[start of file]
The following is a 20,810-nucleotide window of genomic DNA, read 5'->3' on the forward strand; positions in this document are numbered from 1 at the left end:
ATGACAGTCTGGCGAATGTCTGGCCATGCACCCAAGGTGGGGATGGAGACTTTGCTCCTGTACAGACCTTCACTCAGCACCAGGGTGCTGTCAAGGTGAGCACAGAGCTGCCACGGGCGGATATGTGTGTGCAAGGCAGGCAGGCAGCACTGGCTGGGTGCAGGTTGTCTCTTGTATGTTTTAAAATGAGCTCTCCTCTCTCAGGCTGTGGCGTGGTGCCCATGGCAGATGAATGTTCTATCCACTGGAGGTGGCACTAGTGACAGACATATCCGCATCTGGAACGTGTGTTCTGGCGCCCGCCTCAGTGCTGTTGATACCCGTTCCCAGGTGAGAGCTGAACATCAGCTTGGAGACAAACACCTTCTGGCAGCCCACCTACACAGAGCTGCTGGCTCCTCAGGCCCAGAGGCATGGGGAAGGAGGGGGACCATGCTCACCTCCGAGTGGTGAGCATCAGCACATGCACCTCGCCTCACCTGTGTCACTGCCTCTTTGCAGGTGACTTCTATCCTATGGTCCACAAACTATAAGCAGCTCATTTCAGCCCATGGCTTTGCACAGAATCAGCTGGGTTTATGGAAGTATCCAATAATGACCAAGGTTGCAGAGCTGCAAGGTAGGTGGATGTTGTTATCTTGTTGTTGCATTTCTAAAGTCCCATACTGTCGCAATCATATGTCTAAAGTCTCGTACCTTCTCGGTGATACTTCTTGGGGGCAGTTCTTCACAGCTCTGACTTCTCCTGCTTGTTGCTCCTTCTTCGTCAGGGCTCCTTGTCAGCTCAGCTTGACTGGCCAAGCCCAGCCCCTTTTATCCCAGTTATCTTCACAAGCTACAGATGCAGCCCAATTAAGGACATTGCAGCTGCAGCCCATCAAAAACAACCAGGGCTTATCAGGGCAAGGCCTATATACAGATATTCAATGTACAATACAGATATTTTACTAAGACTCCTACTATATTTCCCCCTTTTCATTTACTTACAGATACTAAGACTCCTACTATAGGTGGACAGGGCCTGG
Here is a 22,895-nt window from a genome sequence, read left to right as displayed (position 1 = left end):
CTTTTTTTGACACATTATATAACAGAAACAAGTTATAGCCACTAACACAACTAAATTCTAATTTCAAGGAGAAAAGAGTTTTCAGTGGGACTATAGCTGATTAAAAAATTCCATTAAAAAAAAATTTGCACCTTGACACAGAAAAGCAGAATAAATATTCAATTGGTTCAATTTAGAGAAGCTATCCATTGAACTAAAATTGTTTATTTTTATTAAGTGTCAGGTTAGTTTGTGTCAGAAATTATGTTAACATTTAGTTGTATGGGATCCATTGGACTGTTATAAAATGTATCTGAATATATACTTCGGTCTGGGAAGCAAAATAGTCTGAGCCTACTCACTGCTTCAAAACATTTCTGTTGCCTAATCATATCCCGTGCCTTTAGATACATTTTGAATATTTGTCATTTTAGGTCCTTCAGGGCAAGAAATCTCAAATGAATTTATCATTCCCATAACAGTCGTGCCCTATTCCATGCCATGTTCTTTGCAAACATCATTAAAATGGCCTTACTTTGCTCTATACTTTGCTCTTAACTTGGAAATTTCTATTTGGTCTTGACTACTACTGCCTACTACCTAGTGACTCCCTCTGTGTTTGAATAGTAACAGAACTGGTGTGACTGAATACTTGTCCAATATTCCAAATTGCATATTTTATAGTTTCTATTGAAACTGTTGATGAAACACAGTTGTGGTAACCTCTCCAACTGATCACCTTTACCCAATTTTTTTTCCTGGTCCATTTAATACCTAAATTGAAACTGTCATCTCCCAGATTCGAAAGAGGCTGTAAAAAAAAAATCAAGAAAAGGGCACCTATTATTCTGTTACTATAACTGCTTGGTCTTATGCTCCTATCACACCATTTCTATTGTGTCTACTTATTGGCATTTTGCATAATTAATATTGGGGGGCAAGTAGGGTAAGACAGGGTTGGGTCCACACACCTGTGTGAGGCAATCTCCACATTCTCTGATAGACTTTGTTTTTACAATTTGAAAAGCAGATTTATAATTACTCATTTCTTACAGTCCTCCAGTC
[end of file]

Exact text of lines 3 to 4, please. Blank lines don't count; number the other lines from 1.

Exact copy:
Here is a 22,895-nt window from a genome sequence, read left to right as displayed (position 1 = left end):
CTTTTTTTGACACATTATATAACAGAAACAAGTTATAGCCACTAACACAACTAAATTCTAATTTCAAGGAGAAAAGAGTTTTCAGTGGGACTATAGCTGATTAAAAAATTCCATTAAAAAAAAATTTGCACCTTGACACAGAAAAGCAGAATAAATATTCAATTGGTTCAATTTAGAGAAGCTATCCATTGAACTAAAATTGTTTATTTTTATTAAGTGTCAGGTTAGTTTGTGTCAGAAATTATGTTAACATTTAGTTGTATGGGATCCATTGGACTGTTATAAAATGTATCTGAATATATACTTCGGTCTGGGAAGCAAAATAGTCTGAGCCTACTCACTGCTTCAAAACATTTCTGTTGCCTAATCATATCCCGTGCCTTTAGATACATTTTGAATATTTGTCATTTTAGGTCCTTCAGGGCAAGAAATCTCAAATGAATTTATCATTCCCATAACAGTCGTGCCCTATTCCATGCCATGTTCTTTGCAAACATCATTAAAATGGCCTTACTTTGCTCTATACTTTGCTCTTAACTTGGAAATTTCTATTTGGTCTTGACTACTACTGCCTACTACCTAGTGACTCCCTCTGTGTTTGAATAGTAACAGAACTGGTGTGACTGAATACTTGTCCAATATTCCAAATTGCATATTTTATAGTTTCTATTGAAACTGTTGATGAAACACAGTTGTGGTAACCTCTCCAACTGATCACCTTTACCCAATTTTTTTTCCTGGTCCATTTAATACCTAAATTGAAACTGTCATCTCCCAGATTCGAAAGAGGCTGTAAAAAAAAAATCAAGAAAAGGGCACCTATTATTCTGTTACTATAACTGCTTGGTCTTATGCTCCTATCACACCATTTCTATTGTGTCTACTTATTGGCATTTTGCATAATTAATATTGGGGGGCAAGTAGGGTAAGACAGGGTTGGGTCCACACACCTGTGTGAGGCAATCTCCACATTCTCTGATAGACTTTGTTTTTACAATTTGAAAAGCAGATTTATAATTACTCATTTCTTACAGTCCTCCAGTC